Mid-Life Crisis And Enjoying It! What's Wrong With That?
So I stopped playing music for many years. I had been a decent lead guitarist in my late teens and was building a good following in my home town and played in some great metal bands. I turn 20 and then everyone around (non musicians) like family tell me to "Get a haircut, get a real career, etc...". So I did so. Sold all my music equipment, went to college, came out not being able to make decent money at my profession. Moved to a big city and struggled for many years financially to build a "proper life". Things got turned around for me when I was working extremely hard (60+ hours/week) only to have my ex cheat on me and leave me while I was trying to be a good guy and save up for a down payment on a home for us.
All the while, I had missed playing music. Anytime I went to a bar and saw a band play, or went to a major concert I'd be thinking "that should be me up there". So I decided to start over again at the age of 29 to buy a couple of decent guitars and some gear and start playing again. I started playing guitar religiously and got my chops back. By the age of 31 I was playing in a bar band, although not that great, but started gigging again. Things feel apart but within another year, I joined an alternative rock band and got a few more gigs in before that project stopped.
Early this year though, I decided to switch to bass and now I'm happier than ever. I joined an original metal band and also a Metallica tribute band. I traded some guitar gear for bass gear to get me started and still in the process of picking up better equipment. So now I'm married to a wonderful woman who doesn't quite get what being a musician is about. She thinks I'm wasting my money on buying better bass equipment and that I'm going through a "mid-life crisis" and she's bugging me to "get a haircut". That may be so, but I sure am enjoying playing larger gigs now then when I was in my teens. We have no children, only a dog and a cat. I'm 36 now so why don't I feel it's wrong dipping into my line-of-credit to get me some better bass gear? My wife is against it, but better paying gigs are starting to happen and I'm extremely happy!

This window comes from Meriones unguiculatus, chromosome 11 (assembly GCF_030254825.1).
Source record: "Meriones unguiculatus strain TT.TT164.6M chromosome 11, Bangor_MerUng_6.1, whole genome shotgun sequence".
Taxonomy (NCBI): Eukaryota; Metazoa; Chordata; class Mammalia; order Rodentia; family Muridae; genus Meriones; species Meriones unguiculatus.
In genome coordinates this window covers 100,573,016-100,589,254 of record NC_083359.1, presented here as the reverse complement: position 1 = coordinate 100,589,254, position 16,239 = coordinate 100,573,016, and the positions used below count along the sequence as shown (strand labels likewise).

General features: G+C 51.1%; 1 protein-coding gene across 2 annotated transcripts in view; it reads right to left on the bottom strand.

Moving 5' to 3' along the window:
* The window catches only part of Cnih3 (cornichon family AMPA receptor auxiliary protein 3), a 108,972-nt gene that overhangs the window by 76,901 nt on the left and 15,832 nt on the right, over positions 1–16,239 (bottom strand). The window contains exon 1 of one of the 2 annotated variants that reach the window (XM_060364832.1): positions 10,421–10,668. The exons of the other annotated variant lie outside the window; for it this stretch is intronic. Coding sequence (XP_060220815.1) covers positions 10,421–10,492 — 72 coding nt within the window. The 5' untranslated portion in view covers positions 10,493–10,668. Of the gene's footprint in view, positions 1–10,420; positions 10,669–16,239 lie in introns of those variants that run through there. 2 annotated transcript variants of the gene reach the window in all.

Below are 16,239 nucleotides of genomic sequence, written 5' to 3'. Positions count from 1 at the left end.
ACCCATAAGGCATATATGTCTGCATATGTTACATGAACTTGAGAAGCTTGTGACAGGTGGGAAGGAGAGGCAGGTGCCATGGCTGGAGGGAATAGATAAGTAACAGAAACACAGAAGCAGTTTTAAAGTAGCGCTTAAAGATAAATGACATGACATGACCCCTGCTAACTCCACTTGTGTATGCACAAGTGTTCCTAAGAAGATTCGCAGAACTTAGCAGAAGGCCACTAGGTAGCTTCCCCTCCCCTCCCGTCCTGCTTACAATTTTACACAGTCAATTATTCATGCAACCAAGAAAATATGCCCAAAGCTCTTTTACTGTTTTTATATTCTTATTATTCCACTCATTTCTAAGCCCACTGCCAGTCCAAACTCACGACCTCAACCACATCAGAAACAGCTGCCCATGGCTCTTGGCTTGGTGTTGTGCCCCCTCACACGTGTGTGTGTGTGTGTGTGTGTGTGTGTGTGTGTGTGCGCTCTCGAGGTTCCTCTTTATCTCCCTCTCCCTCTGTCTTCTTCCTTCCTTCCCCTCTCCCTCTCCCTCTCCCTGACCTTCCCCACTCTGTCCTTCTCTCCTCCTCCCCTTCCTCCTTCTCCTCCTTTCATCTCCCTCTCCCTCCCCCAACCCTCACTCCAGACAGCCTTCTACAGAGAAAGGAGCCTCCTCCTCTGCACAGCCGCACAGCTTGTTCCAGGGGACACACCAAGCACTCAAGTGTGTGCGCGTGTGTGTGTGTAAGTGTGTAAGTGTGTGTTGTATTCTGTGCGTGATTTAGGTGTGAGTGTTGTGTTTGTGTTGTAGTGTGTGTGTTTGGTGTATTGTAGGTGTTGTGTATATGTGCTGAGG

What's the question?
The problem is that the term "mid life crisis" instantly pigeonholes anything you decide to do in your forties that isn't the regular run of the mill 9 to 5 struggle as a transient thrill which you'll get over.
This also implies that its a vainglorious attempt to regain youth.
Playing music is enjoyable but time consuming, and yes can be costly, but properly managed is one of the few things you can do till you die without getting appreciably worse, its a perfect hobby.
You've missed out on this enjoyable part of your life once, don't allow other people perceptions of it to rob you of it again.
So long as you don't start getting all crazy thinking you're "going to make it" and all that........
Some women get it, and some don't. Were you in a band when you met your current wife? I didn't play for 16 years when my kids were young, but as soon as the first one hit the door, so did I, to find another gig. My wife knows I can't live without playing, and supports me. Music is part of who you are, I hope you can explain it to her.
Not to be unduly negative , of course it is possible to make money from playing music, it just that one needs to keep enthusiasm under control.
I suggest you have a very long and detailed talk with your wife. Each of you should lay out what life should be like over the next five years.
Did she know you were a musician before you guys got married?
The haircut request is what is concerning to me! I mean, you must have had long hair before you got married, yes?
If you really doesn't "get" you being a musician, IMO, you're in for another emotional ride because instead of being happy for you to get great gigs, she'll be home, ranting to her family/friends that you're out of the house ignoring her and probably banging one of your groupies.
Sound like she may be the jealous type and trying to cut you off at the pass so you'll stop doing what you love to assuage her anxieties.
IME, high anxiety many times leads to irrational decisions.
IMO, you can't live a happy and content life based on limitations placed on you by people with anxieties.
If the long talk doesn't work out well, some counseling may be in order to align both of your priorites (or not).
Well, do you make more money playing music than you spend on gear? If not, it's a hobby and nothing more. Sure, you enjoy it. But it's not a living. Don't go into debt to get $10K worth of gear for a gig that pays less than $10K a year. If, like you say, "better paying gigs are on the way", then spend THAT money on gear when it comes in.
Do you have a day job? Between the day job and the gigs are you able to spend a lot of quality time with the wife? Is she being neglected? (By the way, YOU don't get to answer that one. Only SHE can decide if she is being neglected.)